For the Red Wings’ part, they saw in Modano a veteran playmaker and puck handler who could also win some face-offs—and maybe net 15-20 goals, too.
His signing meant some eager kids would have to wait their turn, but in Detroit, it’s always about winning now; there’s as much patience in Hockeytown as there is in a two-year-old in a car.
Both sides were thrilled. It was a marriage of convenience, but also with some endearment.
Modano got off to a slow start, although he did score a goal on opening night. After that, he struggled to get acclimated to his new teammates, and probably to wearing red after 21 years of wearing green and black.
It was starting to come together in November, but then came a nasty wrist injury late in the month, when a skate in Columbus gashed him.
The injury set Modano back three months; he returned in late-February, any momentum and chemistry that had been built flushed down the toilet.
It was like going back to the drawing board. But time wasn’t on Modano’s side; it never is for the 40-year-old athlete.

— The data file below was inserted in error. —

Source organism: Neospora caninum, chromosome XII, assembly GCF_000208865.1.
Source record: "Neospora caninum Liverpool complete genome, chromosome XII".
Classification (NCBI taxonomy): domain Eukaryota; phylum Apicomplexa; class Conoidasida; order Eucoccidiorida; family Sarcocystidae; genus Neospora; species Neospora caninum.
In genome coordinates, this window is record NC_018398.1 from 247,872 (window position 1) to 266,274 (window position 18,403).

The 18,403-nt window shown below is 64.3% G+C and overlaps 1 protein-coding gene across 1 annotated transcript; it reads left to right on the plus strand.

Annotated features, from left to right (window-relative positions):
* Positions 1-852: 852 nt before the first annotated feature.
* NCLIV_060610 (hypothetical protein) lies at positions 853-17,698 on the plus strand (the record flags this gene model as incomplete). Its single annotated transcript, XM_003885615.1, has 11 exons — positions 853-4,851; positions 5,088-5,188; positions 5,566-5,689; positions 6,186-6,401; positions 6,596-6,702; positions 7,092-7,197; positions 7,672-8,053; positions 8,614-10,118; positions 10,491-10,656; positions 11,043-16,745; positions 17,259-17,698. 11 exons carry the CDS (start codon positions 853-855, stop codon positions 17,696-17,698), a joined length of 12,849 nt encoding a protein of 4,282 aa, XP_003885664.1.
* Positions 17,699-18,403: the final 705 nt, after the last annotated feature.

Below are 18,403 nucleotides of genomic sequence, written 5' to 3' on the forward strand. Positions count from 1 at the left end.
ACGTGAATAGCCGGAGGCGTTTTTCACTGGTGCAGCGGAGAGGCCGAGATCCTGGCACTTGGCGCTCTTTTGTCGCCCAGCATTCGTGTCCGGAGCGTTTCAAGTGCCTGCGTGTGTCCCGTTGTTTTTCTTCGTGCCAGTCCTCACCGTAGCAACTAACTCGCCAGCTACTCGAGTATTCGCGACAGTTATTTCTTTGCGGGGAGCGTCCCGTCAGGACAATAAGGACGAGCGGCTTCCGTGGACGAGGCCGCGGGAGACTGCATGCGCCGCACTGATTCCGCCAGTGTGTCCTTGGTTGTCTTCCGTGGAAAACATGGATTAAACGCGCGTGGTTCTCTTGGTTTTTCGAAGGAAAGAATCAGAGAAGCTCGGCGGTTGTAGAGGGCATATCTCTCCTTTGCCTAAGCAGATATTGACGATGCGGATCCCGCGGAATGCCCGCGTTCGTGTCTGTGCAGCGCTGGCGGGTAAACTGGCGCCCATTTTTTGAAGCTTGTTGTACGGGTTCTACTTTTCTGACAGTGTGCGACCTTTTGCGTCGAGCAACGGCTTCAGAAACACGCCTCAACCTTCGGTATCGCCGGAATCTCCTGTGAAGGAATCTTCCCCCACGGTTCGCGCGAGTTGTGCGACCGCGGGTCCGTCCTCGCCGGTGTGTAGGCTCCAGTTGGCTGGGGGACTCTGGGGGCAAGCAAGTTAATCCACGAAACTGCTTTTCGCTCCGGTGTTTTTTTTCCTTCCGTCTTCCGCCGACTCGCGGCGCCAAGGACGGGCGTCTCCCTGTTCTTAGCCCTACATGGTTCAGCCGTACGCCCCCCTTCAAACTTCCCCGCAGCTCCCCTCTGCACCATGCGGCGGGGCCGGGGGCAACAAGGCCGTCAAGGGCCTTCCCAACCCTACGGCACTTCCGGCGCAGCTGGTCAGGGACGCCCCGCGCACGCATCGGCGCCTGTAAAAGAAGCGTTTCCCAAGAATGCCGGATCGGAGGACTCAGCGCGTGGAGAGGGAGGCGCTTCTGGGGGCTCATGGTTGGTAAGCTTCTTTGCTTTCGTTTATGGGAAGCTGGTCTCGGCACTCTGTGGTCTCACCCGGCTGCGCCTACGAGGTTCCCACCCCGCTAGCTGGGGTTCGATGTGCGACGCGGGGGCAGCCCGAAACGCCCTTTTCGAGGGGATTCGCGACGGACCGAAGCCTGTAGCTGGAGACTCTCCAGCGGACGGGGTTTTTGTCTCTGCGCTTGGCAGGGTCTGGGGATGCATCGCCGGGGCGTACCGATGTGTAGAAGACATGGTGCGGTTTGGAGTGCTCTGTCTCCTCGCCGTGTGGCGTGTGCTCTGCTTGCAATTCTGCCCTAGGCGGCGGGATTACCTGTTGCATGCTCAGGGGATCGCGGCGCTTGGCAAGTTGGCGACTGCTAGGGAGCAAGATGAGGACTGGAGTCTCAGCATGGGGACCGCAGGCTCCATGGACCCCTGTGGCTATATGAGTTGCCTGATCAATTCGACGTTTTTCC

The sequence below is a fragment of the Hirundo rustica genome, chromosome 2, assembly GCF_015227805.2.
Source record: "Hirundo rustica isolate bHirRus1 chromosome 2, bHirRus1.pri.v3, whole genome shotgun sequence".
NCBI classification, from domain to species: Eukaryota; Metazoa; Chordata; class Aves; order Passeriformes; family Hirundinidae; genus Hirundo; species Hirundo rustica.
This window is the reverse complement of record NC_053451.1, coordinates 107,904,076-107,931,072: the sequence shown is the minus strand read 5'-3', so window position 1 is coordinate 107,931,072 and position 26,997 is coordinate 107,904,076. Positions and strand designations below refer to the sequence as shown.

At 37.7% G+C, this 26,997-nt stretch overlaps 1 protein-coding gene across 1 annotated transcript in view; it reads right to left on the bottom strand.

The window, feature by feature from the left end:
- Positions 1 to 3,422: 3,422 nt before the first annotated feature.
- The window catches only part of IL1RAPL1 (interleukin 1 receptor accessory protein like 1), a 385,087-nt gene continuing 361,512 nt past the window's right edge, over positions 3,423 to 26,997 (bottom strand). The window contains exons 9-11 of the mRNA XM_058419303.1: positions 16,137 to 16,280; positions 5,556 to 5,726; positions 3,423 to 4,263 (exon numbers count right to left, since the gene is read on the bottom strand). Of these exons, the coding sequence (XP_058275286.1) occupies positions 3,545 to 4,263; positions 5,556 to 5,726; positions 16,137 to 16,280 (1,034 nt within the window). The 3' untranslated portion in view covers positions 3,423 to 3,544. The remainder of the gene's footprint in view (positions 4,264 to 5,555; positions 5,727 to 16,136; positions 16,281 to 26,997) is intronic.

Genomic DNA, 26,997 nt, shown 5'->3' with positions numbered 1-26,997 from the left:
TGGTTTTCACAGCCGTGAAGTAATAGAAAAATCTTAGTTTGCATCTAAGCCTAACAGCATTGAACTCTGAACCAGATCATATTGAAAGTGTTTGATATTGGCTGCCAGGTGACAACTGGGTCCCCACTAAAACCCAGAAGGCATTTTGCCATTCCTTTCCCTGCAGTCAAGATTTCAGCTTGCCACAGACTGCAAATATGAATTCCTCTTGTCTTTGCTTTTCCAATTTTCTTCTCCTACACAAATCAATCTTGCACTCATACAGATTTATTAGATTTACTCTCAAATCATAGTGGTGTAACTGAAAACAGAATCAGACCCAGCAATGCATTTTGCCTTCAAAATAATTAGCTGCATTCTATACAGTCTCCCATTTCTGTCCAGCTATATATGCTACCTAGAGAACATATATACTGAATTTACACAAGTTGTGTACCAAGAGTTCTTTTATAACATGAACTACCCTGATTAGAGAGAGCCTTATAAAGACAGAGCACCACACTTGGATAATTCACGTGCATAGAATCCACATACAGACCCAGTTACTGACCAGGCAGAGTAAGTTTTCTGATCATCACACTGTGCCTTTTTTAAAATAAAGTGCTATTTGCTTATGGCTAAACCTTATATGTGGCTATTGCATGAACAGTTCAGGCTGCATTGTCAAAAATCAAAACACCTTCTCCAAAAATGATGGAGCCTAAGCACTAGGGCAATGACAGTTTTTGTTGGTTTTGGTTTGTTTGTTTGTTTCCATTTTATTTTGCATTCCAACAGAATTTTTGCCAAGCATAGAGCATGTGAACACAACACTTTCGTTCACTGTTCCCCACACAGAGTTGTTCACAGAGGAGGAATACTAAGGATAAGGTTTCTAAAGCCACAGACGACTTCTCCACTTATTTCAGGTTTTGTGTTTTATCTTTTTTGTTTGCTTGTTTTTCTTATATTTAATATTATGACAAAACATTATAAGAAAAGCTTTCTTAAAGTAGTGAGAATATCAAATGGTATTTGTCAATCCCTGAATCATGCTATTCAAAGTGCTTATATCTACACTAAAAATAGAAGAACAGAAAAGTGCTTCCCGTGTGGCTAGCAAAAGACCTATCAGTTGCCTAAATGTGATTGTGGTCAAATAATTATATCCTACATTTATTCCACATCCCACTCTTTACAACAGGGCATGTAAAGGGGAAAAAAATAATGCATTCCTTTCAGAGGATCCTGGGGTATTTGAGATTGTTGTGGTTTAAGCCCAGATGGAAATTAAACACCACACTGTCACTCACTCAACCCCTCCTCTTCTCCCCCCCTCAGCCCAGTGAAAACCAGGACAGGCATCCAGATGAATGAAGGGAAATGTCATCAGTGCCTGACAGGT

The season was furiously marching to the finish line, and Modano was the guy chasing the bus, clutching his briefcase and holding his hat on his head, yelling for the driver to stop.
The production after the injury was about the same as that of before the injury: it dripped out, like an IV.
Modano got into 40 games in the regular season, scoring four goals. No one had to tell him that his was a disappointing signing.
Then, in a flash, it seemed, the playoffs arrived, and when coach Mike Babcock and his staff sat down to fill out the lineup card for Game One, it was with great consternation that they left Modano’s name off it.
Mike Modano, healthy scratch. For a playoff game.
Not what anyone had in mind when the Red Wings brought the veteran, home-grown kid back to Detroit.
Modano has gone on record as saying that this is likely his last chance at the Stanley Cup, because retirement is beckoning him.
“I can’t stay on the ice as long,” he told the media a few days ago. “I think my body is telling me that I’m near the end.”
Modano says that he abides by the coach’s decision to not play him, and he vows to be ready at a moment’s notice. What else would you expect him to say?
Here’s the cruel irony: Modano came to Detroit to help the Red Wings win a Stanley Cup. Yet the more often his team wins in the playoffs, the less likely Modano is to crack the lineup, barring injury to a teammate.
“This is probably my last chance,” he said of chasing hockey’s Holy Grail.
How’s this? Modano might not even see the ice again this post-season. The mentality during hockey playoffs is, if it ain’t broke, don’t fix it—i.e. lineups.
It wasn’t supposed to be this way. Mike Modano, Hall of Famer, was supposed to be in uniform for the playoffs, not in a suit. One of the reasons the Red Wings signed him was for this time of the year, specifically.
I feel bad for the guy, don’t you?